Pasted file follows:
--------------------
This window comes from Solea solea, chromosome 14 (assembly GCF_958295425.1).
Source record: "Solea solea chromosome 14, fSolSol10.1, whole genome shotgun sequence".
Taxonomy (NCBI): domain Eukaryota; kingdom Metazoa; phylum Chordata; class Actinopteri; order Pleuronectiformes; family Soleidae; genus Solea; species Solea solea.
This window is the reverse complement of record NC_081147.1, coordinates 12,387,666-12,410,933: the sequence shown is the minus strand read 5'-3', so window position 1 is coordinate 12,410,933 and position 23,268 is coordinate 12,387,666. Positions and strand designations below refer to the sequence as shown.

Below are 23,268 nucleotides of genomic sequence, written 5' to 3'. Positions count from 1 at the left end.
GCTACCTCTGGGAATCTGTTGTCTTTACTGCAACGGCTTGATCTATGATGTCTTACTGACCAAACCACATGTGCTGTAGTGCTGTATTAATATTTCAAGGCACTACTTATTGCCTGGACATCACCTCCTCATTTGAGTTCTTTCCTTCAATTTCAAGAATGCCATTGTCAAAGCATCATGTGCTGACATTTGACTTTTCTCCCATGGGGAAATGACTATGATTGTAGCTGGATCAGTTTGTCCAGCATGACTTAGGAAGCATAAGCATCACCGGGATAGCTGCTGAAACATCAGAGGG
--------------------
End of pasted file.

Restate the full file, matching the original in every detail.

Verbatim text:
This window comes from Solea solea, chromosome 14 (assembly GCF_958295425.1).
Source record: "Solea solea chromosome 14, fSolSol10.1, whole genome shotgun sequence".
Taxonomy (NCBI): domain Eukaryota; kingdom Metazoa; phylum Chordata; class Actinopteri; order Pleuronectiformes; family Soleidae; genus Solea; species Solea solea.
This window is the reverse complement of record NC_081147.1, coordinates 12,387,666-12,410,933: the sequence shown is the minus strand read 5'-3', so window position 1 is coordinate 12,410,933 and position 23,268 is coordinate 12,387,666. Positions and strand designations below refer to the sequence as shown.

Below are 23,268 nucleotides of genomic sequence, written 5' to 3'. Positions count from 1 at the left end.
GCTACCTCTGGGAATCTGTTGTCTTTACTGCAACGGCTTGATCTATGATGTCTTACTGACCAAACCACATGTGCTGTAGTGCTGTATTAATATTTCAAGGCACTACTTATTGCCTGGACATCACCTCCTCATTTGAGTTCTTTCCTTCAATTTCAAGAATGCCATTGTCAAAGCATCATGTGCTGACATTTGACTTTTCTCCCATGGGGAAATGACTATGATTGTAGCTGGATCAGTTTGTCCAGCATGACTTAGGAAGCATAAGCATCACCGGGATAGCTGCTGAAACATCAGAGGG